Battles of the War
The Battle of El Molino del Rey (Attack upon the Casa Mata)
General William J. Worth’s September 8 attack on the Casa Mata and Molino del Rey complex became one of the bloodiest days for American forces in the U.S.-Mexican War. These two positions, part of a chain of strong points just two miles short of the gates of Mexico City, were supposed to be lightly held. Worth shelled the Mexican positions without response, and then ordered his columns forward. These included Brigadier General John Garland’s command on the right against the Molino del Rey, a storming party to capture an angle in the center, Lieutenant Colonel James McIntosh’s brigade to carry the Casa Mata on the left, and General George Cadwalder’s brigade in reserve.
Worth’s 3,400 troops were marching steadily into a Mexican ambush. Garland felt it first when hidden Mexican cannons and the guns of Chapultepec butchered his attacking column. McIntosh, spared the chaos on the right, was himself encountering a hail of small arms from the men of General Francisco Perez’s Brigade to his front. At this critical point in the battle, a 4,000 man Mexican cavalry division under General Juan Álvarez threatened to swoop in and roll up the American left. Quick thinking by a mixed command of U.S. mounted troops caused the Mexican horsemen to veer off, saving McIntosh from certain disaster.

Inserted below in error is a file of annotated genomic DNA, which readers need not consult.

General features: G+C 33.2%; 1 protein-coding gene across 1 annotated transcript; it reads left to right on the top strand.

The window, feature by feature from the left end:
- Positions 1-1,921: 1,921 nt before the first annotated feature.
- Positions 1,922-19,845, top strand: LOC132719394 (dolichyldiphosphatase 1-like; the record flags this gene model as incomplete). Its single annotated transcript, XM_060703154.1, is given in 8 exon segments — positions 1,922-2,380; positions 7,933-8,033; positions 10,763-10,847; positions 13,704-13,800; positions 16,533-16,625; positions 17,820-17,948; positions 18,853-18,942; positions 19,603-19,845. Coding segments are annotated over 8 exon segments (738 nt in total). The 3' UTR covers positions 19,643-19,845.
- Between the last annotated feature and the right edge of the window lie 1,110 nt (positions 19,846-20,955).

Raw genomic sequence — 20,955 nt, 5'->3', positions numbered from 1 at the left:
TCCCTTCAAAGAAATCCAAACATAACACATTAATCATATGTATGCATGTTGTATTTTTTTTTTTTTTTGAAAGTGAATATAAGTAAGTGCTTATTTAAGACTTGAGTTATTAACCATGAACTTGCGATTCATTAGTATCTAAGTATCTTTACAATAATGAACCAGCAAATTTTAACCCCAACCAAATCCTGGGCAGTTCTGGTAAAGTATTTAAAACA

Chastened by the resistance ahead and spooked by the Mexican cavalry beside, McIntosh fell back. The hard-won successes of Garland’s command eventually penetrated the Mexican line at the Molino del Rey, making the Casa Mata untenable, and the Mexican troops retreated. McIntosh’s infantry followed at a prudent distance. The day’s casualties included 800 killed and wounded Americans, and nearly 2,000 killed, wounded, and captured Mexicans.